Accordingly, there are moments and material straight from the first two films, along with the to-be-expected return of characters and their rote interaction with each other. At other times, however, the film feels completely new and fresh, breaking away from the formula that drove the first efforts to financial success. I doubt, however, that any change will have any detrimental impact in such regards.

The result is an effort that occasionally feels at war with itself. I suppose it will thus play better to a wider audience, but I only wished that some of the older material were jettisoned in favor of the newer and improved moments.

For instance, during the film's first hour, I kept writing in my notes that nothing was really happening. Sure, the main plot thrust -- that Sirius Black has escaped from prison and is now coming after Harry -- is introduced, and most everyone from the first films is reunited. Yet, despite the presence of all of the fun if minute magical details of the school -- that have lost a bit of their novelty the third time around -- there just isn't that much plot in the first half. Despite some effectively creepy moments now and then, there's barely enough to keep non-fans interested and/or involved.

Thankfully, things do pick up in the second half when the plot finally gets around to moving forward and the second half of the title subject finally makes his appearance. I have no idea how faithful returning screenwriter Steven Kloves ("Wonder Boys," "Flesh and Bone") is with J.K. Rowling's original material, but at least it finally becomes more engaging.

That's not to say that more astute viewers won't see various developments coming before they arrive and the overall werewolf and time travel angles don't really add anything to the mix (as both feel re-treaded from other films and literary works).

Nevertheless, the performances -- especially from the kids -- are better in this outing. Beyond looking more grown-up, Daniel Radcliffe brings more credibility and depth to the part. Emma Watson and Rupert Grint also fare better this third time around.

Maggie Smith ("Divine Secrets of the Ya-Ya Sisterhood," "Gosford Park"), Robbie Coltrane ("The World is Not Enough," "Message in a Bottle"), Tom Felton ("Anna and the King," "The Borrowers") and Alan Rickman ("Love Actually," "Die Hard") also reprise their respective roles, but aren't afforded the same sort of new growth (although Rickman is still a delight, particularly with his delivery of certain lines). Meanwhile, Michael Gambon ("Sylvia," "Open Range") replaces the late Richard Harris in the role of Professor Dumbledore without much fanfare.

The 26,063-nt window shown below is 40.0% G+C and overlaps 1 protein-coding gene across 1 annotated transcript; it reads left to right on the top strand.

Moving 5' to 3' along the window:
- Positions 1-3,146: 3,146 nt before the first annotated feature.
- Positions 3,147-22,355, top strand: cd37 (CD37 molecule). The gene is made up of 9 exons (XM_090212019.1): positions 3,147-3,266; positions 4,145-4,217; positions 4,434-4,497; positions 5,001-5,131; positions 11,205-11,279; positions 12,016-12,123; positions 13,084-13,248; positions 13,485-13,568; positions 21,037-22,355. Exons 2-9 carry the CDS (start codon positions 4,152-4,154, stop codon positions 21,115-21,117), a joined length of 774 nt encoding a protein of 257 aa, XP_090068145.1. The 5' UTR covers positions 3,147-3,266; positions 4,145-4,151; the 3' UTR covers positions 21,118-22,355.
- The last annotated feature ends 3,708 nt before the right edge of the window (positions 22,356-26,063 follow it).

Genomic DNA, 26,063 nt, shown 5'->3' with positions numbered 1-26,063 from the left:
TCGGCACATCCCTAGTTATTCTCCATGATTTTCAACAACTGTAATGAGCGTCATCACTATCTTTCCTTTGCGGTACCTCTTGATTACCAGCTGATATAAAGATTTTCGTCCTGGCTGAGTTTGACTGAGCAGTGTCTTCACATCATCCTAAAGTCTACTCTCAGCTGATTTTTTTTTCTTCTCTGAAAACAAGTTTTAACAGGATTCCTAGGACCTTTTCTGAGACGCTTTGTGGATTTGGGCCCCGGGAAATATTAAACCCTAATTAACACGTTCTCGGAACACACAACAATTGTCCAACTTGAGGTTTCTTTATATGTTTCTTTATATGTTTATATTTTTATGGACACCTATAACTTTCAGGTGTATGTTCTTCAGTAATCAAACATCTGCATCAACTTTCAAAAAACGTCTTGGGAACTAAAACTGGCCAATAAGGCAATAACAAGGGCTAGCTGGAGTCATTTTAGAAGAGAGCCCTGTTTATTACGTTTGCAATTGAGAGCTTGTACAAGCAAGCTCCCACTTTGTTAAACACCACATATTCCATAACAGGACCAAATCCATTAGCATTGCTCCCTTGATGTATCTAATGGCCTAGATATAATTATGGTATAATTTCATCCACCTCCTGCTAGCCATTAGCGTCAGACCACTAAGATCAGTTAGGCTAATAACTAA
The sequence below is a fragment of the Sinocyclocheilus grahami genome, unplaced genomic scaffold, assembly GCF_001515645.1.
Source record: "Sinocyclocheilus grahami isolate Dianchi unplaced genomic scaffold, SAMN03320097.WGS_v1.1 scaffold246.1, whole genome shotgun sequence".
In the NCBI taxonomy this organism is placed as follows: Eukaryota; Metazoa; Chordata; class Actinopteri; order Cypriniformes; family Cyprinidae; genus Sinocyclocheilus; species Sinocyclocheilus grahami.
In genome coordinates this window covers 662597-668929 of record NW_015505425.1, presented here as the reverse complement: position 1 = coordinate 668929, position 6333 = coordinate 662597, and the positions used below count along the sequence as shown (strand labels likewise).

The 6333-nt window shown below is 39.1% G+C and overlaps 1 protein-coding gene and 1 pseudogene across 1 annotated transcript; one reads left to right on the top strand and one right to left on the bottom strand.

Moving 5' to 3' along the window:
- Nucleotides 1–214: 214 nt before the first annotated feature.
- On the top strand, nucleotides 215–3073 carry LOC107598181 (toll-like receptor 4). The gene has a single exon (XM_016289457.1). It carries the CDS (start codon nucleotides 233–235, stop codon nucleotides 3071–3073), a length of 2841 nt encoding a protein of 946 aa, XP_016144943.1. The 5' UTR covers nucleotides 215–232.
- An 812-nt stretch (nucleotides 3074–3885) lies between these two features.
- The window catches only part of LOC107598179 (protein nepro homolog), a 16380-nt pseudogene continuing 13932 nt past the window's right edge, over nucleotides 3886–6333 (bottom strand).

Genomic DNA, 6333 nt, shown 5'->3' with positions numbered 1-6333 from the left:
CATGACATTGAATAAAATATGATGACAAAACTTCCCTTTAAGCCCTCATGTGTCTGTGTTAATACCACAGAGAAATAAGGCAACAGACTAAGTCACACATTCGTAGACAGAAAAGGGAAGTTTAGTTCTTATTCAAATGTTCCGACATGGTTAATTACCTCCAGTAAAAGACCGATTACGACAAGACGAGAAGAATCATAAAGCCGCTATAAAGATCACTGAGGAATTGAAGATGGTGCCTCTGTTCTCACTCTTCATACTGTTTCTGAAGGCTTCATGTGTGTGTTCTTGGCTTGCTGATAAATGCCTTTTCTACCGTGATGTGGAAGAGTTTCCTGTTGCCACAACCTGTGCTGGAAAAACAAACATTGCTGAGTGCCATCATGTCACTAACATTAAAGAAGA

New additions to the cast include Emma Thompson ("Love Actually," "Primary Colors") in something of a comic relief role playing a hippie-type, fortune teller professor, David Thewlis ("Timeline," "Seven Years in Tibet") as Harry's new instructor and ally, and Gary Oldman ("Hannibal," "The Contender") playing the escaped prisoner. All are fine in their roles, but none made any sort of lasting impression on me.

That pretty much sums up the film as well. Visually appealing (with terrific production values) but rather boring in the first half, the film does get better as it progresses. Even so, the directorial dichotomy -- appeasing the fans with regurgitated moments and appealing to others with the decidedly new and improved look and feel -- results in a mixed bag of cinematic offerings.

Moodier, deeper and darker than its more whimsical and adventurous predecessors, "Harry Potter and Prisoner of Azkaban" has its moments and makes one hope that the transition over to the new approach will be complete next time around. It would also be nice if the kids return since, after all, the roles are theirs.

Interestingly enough, I wasn't that impressed while sitting through the film, but have grown to like it a bit more in the intervening days. I'm not sure if that feeling would hold if I saw it again, but it's enough of an improved response to warrant a rating of 6.5 out of 10.




Reviewed May 23, 2004 / Posted June 4, 2004